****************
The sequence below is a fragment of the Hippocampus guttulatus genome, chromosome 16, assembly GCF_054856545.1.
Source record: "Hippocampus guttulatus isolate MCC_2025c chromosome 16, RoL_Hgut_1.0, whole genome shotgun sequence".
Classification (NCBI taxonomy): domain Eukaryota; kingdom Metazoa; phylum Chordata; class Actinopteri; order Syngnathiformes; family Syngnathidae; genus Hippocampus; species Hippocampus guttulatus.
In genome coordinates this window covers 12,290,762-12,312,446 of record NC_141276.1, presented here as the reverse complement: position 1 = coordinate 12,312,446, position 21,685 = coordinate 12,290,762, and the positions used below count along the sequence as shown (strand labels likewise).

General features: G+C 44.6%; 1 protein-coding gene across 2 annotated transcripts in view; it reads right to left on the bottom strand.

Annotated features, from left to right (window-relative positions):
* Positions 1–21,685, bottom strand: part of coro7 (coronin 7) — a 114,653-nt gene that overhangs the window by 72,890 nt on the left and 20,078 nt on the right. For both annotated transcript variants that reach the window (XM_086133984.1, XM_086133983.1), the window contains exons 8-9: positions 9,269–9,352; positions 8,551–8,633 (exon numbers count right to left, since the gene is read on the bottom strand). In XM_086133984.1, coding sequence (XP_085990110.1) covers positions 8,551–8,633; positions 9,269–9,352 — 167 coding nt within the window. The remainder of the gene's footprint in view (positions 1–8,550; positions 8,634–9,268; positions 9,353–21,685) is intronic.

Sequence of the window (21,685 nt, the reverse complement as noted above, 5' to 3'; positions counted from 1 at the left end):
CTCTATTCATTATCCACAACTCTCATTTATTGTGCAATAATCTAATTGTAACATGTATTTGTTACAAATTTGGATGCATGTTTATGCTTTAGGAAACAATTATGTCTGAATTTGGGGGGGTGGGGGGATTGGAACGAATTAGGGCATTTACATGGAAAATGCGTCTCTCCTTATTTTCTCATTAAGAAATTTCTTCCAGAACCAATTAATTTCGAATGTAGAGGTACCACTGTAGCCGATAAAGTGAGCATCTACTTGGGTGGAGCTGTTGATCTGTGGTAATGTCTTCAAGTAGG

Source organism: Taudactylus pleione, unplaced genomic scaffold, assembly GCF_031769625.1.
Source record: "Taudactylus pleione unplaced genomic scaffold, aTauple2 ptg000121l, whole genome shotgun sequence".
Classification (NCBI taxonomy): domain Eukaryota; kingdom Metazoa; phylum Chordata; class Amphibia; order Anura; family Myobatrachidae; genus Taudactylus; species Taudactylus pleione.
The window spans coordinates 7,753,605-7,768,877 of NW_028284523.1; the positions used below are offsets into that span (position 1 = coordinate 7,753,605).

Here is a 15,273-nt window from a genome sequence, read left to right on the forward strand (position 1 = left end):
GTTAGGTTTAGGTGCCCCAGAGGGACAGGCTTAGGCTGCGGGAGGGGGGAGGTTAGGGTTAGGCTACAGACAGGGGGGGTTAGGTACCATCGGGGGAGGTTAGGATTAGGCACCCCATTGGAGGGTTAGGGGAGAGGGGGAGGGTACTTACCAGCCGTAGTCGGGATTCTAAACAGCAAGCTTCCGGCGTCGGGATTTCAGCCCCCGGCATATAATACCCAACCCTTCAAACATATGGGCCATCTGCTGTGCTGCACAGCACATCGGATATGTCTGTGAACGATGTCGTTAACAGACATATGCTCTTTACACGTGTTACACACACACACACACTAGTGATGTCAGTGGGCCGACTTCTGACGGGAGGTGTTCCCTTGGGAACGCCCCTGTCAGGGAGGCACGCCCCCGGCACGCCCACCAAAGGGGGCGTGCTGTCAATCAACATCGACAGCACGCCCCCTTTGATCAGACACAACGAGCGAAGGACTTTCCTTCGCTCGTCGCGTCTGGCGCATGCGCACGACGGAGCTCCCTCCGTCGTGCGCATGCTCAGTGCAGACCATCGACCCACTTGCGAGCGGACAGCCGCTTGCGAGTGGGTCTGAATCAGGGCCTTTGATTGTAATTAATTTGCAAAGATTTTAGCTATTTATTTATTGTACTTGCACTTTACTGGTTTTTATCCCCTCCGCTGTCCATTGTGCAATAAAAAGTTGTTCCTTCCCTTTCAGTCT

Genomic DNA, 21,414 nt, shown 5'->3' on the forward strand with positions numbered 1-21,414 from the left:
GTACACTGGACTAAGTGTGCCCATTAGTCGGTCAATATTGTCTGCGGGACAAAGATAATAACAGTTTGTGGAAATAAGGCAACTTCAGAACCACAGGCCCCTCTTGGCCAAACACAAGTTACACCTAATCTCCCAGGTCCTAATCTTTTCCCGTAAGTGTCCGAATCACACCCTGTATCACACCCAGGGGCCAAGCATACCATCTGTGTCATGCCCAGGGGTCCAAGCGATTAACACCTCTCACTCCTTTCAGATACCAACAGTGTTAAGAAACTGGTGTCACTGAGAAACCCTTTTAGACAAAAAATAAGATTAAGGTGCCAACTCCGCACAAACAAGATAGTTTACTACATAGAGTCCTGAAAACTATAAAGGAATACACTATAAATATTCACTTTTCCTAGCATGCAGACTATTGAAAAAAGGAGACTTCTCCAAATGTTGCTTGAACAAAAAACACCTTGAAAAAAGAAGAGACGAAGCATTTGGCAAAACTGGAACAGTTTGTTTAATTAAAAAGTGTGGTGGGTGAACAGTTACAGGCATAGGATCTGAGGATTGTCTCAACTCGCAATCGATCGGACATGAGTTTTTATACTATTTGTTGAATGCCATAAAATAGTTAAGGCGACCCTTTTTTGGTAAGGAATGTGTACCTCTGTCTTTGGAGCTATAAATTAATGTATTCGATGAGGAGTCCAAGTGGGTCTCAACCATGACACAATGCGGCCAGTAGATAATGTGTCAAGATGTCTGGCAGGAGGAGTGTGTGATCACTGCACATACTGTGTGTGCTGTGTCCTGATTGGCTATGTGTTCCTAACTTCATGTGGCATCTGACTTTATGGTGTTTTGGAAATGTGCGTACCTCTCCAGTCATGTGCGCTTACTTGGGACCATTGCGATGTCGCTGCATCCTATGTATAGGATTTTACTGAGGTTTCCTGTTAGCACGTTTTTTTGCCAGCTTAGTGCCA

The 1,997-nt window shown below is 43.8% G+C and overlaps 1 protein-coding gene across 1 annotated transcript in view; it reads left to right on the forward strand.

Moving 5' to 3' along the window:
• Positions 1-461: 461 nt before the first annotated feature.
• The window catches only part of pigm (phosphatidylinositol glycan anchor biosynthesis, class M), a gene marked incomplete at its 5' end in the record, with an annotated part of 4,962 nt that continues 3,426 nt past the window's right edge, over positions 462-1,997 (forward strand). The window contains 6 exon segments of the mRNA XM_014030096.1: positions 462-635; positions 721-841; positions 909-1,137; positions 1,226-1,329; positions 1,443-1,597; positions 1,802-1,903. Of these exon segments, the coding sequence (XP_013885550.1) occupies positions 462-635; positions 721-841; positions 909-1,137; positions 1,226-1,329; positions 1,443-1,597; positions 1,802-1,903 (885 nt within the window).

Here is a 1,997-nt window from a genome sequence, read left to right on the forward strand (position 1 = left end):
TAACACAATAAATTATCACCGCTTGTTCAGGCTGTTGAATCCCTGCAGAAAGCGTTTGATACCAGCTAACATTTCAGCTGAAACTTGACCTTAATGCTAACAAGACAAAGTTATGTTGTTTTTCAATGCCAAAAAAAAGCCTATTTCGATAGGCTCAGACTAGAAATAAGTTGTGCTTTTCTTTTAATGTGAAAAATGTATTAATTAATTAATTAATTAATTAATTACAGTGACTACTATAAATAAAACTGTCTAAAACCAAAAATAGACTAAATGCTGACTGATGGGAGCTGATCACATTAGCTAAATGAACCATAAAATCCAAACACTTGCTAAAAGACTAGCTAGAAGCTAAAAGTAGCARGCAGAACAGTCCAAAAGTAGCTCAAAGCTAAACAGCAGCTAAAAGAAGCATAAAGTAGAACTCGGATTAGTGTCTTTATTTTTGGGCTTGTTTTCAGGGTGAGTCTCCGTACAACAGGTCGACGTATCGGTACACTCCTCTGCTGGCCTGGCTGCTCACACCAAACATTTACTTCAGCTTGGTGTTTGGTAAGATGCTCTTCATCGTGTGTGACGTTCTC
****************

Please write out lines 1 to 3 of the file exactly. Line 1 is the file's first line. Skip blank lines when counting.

The sequence below is a fragment of the Hippocampus guttulatus genome, chromosome 16, assembly GCF_054856545.1.
Source record: "Hippocampus guttulatus isolate MCC_2025c chromosome 16, RoL_Hgut_1.0, whole genome shotgun sequence".
Classification (NCBI taxonomy): domain Eukaryota; kingdom Metazoa; phylum Chordata; class Actinopteri; order Syngnathiformes; family Syngnathidae; genus Hippocampus; species Hippocampus guttulatus.